The exhibition Hieroglyphs at SMK focuses on the important position held by the art of drawing in Danish art during the period 1890–1910. Turning their attention to matters of the soul and our inner lives, artists such as Jens Lund, J.F. Willumsen, Johannes Holbek and Ejnar Nielsen discovered an entirely new visual language.
By the late nineteenth century, a group of Danish artists had grown tired of the naturalist endeavour to depict reality in an objective, neutral fashion – some even believed that naturalism constituted an artistic dead end. Instead they directed their gaze inwards, towards humanity’s inner lives, emotions and thoughts. Thus, Danish Symbolist art is often called ‘images of the soul’ – giving rise to pictures that are both decorative, mystical and enigmatic. Great emphasis is placed on form, and the art of drawing took on a key position in the overall rebellion against naturalism.
Opening on 19 April, the exhibition Hieroglyphs at SMK presents 100 works of art that allow visitors to explore dreams and visions embodied through symbols such as gnarly trees, flowers, ceramics and pregnant women.
Not just a rebellion
Big words and an urge to rebel fuelled the group of artists who brought Symbolism to life on the Danish art scene. Among them we find Mogens Ballin, who is part of the central circle alongside figures such as Ludvig Find and G. F. Clement. In 1891 Ballin states that the young artists ‘have a great, revolting corpse to put into the ground … Naturalism – for that is the name of the corpse – is dead’. The artists’ association and exhibition venue Den Frie Udstilling (The Free Exhibition) is also established in 1891; this is where the Symbolists can have their work exhibited. What is more, Johannes Jørgensen publishes the journal Taarnet, which helps give Symbolism its great breakthrough in Denmark. In the journal, Johannes Jørgensen states that the artists want ‘a visual language that seeks to give voice to the Eternal through earthly hieroglyphs’.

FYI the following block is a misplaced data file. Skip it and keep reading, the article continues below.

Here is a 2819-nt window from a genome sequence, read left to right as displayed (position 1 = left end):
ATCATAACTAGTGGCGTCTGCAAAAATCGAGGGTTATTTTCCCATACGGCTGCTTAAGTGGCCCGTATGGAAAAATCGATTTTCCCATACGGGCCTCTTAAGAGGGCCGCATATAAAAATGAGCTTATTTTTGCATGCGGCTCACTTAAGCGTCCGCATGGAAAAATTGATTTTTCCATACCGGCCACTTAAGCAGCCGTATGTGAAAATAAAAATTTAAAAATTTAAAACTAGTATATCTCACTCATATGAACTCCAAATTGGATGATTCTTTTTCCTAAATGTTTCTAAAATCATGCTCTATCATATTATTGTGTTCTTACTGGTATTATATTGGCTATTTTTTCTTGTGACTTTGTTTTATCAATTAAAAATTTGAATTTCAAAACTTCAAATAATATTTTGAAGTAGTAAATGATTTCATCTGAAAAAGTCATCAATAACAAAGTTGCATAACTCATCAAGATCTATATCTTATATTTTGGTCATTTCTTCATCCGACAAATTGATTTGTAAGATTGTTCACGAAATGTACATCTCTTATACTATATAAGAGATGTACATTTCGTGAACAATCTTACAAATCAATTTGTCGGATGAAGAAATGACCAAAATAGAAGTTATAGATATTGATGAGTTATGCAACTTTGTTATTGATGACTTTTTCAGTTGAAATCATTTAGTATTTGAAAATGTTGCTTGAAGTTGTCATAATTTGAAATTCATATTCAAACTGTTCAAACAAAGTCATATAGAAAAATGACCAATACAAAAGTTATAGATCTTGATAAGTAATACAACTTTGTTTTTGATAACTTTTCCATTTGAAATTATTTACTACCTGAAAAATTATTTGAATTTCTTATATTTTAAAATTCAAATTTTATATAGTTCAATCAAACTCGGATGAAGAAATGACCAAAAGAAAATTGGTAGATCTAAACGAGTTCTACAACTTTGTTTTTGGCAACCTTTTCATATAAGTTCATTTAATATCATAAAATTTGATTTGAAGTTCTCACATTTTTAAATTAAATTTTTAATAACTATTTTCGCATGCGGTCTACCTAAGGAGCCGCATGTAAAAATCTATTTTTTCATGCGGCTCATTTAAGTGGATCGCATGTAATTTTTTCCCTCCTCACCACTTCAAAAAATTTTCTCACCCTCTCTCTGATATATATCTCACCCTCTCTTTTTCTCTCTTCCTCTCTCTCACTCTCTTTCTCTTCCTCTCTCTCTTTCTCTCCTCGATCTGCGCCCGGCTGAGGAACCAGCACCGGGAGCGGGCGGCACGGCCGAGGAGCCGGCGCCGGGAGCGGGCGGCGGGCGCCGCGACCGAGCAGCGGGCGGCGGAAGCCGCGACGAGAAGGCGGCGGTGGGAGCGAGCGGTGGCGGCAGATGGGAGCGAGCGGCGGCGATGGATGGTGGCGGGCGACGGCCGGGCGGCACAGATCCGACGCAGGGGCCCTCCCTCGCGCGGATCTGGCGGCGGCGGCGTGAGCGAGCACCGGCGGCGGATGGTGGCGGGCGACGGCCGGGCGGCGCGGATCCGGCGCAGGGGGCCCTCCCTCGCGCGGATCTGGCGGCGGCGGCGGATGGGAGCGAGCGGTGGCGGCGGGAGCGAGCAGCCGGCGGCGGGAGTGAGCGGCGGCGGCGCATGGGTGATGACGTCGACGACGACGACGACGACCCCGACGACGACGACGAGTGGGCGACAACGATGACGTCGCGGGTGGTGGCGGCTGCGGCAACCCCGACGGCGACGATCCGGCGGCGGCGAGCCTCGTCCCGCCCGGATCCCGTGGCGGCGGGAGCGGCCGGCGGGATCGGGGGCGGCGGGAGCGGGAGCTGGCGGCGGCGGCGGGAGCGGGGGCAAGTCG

Hence the name of the exhibition at SMK. Hieroglyphs are stylised pictorial symbols, signs of something deeper, of another world, just as the Egyptian hieroglyphics are characters in the form of pictures. J.F. Willumsen was among those who, according to the reporters and writers of the time, sought for hieroglyphics that he could use in a new visual idiom. Perhaps seeking to familiarise himself with other ways of expressing oneself, he copied an entire side of an Egyptian sarcophagus at the Louvre in Paris.
Major sources of inspiration
With their new imagery and visual language, many of the Danish Symbolists made a lasting mark on the Danish art scene. Among them we find Johannes Holbek, a prominent idealist and angry young man of the age. He worked as a satirical cartoonist for several papers, including Politiken, and his penmanship was wild and uncompromising. He was much admired by his close friend, Jens Lund, as well as by fellow artists such as Storm P. and, later, Asger Jorn. Holbek was also rediscovered even later, in the 1980s, by the poets and writers of the punk movement.
Another of these artists is Jens Lund, who mainly employed a decorative style characterised by prominent lines. He uses arabesques, curlicues and fantastically entwined figures in organic ink drawings that artists such as Richard Mortensen and Asger Jorn would later regard as precursors of Surrealism.
The exhibition Hieroglyphs – Symbolist Drawings 1890–1910 features drawings from the Royal Collection of Graphic Art, paintings from the SMK, ceramics, and drawings on loan from institutions such as Vejen Kunstmuseum, Museum Jorn and the Storm P. Museum.
At the opening of the new exhibition venue Den Frie in 1891, J.F. Willumsen exhibited the etching Fertility, which caused quite a scandal: the deliberately simple picture seemed coarse and unlovely to many – and was certainly radically different from what audiences were used to seeing. Observers were also outraged by how Willumsen’s heavily pregnant wife, Juliette, is depicted without any concessions to modesty, flanked by wildly sprouting ears of grain as a symbol of procreation. Translated from French, the text says: ‘Old art has its old language that the world has gradually come to understand. New art has a newly created language that the world must learn in order to understand’.
For more information, please contact:
+45 3023 9103
Senior Researcher, SMK
+45 25 52 72 28